Why Do You Give? Getting to the heart of the matter
About a month ago was the largest fundraising day of the year for the Jewish Federation of Delaware, a cause that is near and dear to my heart. I went to a phoning session to make calls and ask past supporters to increase their gifts in 2016, and found myself inspired and touched by a question the Director of Development, Wendy Berger included in the talking points she gave all of us.
First, you have to understand that for many of the people who receive calls on this day, it is the one day of the year that an actual human being talks to them about the organization. Not an ideal situation, but for an organization with a couple of thousand constituents and only two full-time fundraisers, face-to-face conversations just can’t happen the way they might in an ideal world. When donors pick up the phone, even if they’ve given year after year, it can begin to feel fully transactional. The caller wants to make the ask, the person on the other end generally wants to get it over with, so will sometimes even urge the caller to stop their spiel about all the good things their donation enabled over the past year, and just send them a bill for the same amount as last year.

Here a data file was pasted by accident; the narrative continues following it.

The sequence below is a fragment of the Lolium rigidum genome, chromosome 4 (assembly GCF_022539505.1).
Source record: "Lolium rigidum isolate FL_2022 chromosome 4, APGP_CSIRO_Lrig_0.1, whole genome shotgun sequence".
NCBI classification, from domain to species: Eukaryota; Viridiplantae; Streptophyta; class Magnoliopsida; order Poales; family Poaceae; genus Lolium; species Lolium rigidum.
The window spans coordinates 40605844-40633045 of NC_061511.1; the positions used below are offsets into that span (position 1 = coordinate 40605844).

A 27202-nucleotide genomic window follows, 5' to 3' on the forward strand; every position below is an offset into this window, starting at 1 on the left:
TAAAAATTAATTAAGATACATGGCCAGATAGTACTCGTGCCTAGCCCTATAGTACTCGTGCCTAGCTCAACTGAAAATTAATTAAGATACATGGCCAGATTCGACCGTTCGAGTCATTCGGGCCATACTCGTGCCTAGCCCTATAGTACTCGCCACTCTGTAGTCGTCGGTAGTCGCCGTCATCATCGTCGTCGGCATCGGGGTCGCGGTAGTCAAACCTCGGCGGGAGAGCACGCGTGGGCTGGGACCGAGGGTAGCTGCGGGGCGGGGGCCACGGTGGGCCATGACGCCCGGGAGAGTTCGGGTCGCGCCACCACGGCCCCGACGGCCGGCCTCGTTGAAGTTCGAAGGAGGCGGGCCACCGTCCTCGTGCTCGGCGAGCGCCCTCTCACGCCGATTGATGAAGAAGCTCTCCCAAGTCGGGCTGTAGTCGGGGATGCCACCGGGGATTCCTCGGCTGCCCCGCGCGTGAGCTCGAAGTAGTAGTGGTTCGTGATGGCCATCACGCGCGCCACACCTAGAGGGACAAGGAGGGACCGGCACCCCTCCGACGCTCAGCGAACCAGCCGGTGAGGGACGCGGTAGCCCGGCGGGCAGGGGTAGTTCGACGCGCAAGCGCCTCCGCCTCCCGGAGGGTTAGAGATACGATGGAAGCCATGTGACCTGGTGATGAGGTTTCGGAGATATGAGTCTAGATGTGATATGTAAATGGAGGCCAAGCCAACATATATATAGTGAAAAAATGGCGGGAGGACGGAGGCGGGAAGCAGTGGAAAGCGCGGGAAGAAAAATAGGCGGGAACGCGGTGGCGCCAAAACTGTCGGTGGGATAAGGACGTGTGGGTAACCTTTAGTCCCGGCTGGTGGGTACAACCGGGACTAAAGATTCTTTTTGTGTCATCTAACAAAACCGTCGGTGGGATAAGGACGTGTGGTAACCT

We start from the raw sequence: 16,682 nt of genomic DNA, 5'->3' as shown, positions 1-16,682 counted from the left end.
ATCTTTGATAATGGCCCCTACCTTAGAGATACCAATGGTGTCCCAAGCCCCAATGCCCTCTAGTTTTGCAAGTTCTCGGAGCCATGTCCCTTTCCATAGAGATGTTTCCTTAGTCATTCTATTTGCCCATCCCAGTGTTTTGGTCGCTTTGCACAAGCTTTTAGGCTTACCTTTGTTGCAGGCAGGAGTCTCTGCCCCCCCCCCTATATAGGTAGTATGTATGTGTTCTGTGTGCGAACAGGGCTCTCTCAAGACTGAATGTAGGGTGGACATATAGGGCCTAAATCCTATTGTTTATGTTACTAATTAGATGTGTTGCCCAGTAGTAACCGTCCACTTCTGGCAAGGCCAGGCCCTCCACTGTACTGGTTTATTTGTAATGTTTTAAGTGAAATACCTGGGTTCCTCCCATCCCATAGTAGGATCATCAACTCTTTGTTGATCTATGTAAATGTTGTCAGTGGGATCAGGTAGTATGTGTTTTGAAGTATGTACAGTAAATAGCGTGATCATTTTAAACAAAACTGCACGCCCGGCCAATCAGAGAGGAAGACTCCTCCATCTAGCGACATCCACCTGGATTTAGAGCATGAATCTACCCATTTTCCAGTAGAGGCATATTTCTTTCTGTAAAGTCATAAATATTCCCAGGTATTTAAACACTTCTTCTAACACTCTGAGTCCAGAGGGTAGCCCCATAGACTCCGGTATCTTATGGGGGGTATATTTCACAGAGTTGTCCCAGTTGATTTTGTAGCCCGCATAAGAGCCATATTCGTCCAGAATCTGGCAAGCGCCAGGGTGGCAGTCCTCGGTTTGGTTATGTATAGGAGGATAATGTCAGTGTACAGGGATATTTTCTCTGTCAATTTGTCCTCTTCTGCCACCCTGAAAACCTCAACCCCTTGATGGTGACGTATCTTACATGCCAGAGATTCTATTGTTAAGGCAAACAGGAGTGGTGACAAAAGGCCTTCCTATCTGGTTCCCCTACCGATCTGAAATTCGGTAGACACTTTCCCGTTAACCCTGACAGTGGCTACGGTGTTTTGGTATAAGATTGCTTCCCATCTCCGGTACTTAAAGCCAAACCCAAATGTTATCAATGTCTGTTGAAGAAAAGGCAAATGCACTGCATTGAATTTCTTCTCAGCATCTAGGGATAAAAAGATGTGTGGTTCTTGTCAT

This year, Wendy changed things up. She included the question, “Why do you give to the Federation?” and instead of asking it at the end of the conversation, after a few calls, I started to ask the question before I asked for the gift, to remarkable results. By asking the people I called to consider why they had been making a donation for 5, 10, 20 years or more, almost all of them had to think for a minute about why they were giving. For some, it was a feeling of obligation to a family tradition, for others, it was a way of paying forward some helpful thing the organization had done for them in the past, and then there were the people who give because of the person who asks them to each year. Each time I asked someone why they give before I asked them to make their pledge for the following year, they increased their gift.
In a world where engaging in a meaningful way with donors can be challenging, especially in a non-profit with a small staff, you have to make the most of every opportunity. Wendy’s question was great in that it elicited heartfelt emotions from the person on the other end of the line, but, at least for me, it also made the callers feel wonderful about the work they are asking people to support. I could tell my own story about why I care about the organization, and there’s an important place for that in other types of fundraising scenarios, but asking the donors to think about why they already give is a brilliant way to remind them of what inspired their giving in the first place, simultaneously deepening the conversation, and making it much easier to ask for an increase.
(Thanks, Wendy, for inspiring this post!)
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